As we have seen in the previous section, there are many operators and aspects that we can use and combine when defining a rule. Many of these aspects depend on the morphological analysis carried out by our engines.
In order to enable you to write rules effectively we provide the test parser console, accessible from the corresponding button on the sidebar on the left:
This console can provide key information which can be of assistance for rule definition: tokenization and morphological and semantic aspects.
Tokenization is very important as it indicates when parsing multiwords should be used thus, illustrating how the distance between tokens should be counted when using distance operators. By including additional grammatical features, such as semantic information (sementity, semtheme and/or semgeo), form (F@) and lemma (L@), you will be increasingly assured that the defined rules apply to the case you have in mind.
The following image shows the result obtained for the sentence "My home computer was hacked from the United States.".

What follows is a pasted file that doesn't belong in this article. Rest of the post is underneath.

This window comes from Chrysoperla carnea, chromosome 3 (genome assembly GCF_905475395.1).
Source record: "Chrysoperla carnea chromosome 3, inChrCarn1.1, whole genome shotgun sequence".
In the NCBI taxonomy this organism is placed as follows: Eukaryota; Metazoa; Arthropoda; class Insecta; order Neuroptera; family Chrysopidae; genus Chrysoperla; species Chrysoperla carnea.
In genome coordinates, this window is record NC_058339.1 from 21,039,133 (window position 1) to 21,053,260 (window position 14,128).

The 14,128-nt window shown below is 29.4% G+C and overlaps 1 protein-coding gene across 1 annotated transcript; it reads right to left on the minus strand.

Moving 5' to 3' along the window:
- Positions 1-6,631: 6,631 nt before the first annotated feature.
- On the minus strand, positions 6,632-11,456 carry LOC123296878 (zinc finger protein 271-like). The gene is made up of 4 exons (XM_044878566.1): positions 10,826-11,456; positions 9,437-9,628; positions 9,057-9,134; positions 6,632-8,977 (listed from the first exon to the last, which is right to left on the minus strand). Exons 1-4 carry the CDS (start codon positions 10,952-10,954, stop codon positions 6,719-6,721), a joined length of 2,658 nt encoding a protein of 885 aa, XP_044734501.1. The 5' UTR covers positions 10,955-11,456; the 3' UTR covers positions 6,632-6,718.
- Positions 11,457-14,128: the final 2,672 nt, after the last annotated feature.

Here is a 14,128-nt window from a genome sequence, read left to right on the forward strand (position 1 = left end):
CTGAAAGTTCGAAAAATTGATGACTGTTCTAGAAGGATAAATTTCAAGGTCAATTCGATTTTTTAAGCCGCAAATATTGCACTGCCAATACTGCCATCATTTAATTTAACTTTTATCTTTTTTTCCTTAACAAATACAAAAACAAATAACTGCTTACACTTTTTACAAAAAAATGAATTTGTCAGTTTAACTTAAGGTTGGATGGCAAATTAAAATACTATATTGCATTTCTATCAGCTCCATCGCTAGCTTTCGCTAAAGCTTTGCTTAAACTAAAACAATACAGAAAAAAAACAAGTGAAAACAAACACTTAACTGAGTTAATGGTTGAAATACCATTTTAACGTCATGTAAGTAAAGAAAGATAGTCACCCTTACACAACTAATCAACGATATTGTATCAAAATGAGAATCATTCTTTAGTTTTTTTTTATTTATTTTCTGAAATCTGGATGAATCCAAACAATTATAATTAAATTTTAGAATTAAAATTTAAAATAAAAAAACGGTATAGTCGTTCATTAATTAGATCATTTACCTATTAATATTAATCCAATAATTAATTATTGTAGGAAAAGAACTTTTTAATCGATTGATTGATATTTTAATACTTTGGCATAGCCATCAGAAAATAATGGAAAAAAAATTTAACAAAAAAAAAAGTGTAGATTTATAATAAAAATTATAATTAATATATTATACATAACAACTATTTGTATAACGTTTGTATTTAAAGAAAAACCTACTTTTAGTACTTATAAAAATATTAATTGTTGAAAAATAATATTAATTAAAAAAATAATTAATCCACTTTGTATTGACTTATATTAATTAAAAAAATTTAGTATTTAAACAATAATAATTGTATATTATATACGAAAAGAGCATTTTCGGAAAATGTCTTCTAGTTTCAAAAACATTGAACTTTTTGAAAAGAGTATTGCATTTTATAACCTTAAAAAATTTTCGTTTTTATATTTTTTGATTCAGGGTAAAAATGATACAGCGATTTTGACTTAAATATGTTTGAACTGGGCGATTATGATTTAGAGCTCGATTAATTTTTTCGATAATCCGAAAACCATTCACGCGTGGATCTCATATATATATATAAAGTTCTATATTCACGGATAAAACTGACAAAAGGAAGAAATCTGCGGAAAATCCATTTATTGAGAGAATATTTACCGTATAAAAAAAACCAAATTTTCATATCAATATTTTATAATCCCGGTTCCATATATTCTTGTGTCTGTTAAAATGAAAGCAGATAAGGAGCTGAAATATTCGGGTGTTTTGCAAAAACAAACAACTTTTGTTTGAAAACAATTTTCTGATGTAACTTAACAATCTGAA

The output is displayed in a table consisting of one row per token and five columns per row:
It's important to consider that the variants generated are the most verbose ones (and equally the more restrictive ones). For instance, we've mentioned before, if something can be a lemma and the form feature (@F) has not been specified, by default it will be considered a lemma. This means that, if we see in a variant the possibility of using "L@hack@V3", then the term "hack" appears in a rule, it will be valid, as by default it's considered a lemma, and there's no filtering for the part of speech (all of them are considered, including @V3).
Semantic information is also shown in the test parsing results. Again, the version shown here is the more restrictive one. This especially affects the ontology entity type, and it's appended if the analysis is associated to an entity (suffix
@instance) or a concept (suffix
@class). For more information, please click here.
Auxiliary verbs are grouped with the verb they refer to, which sometimes implies that the order of the tokens in the output may not be the same as the one in the text. In the example used, "was" is analyzed with "hacked", and so if the word "never" appeared in the text ("My home computer was never hacked from the United States") it would appear right before "was hacked".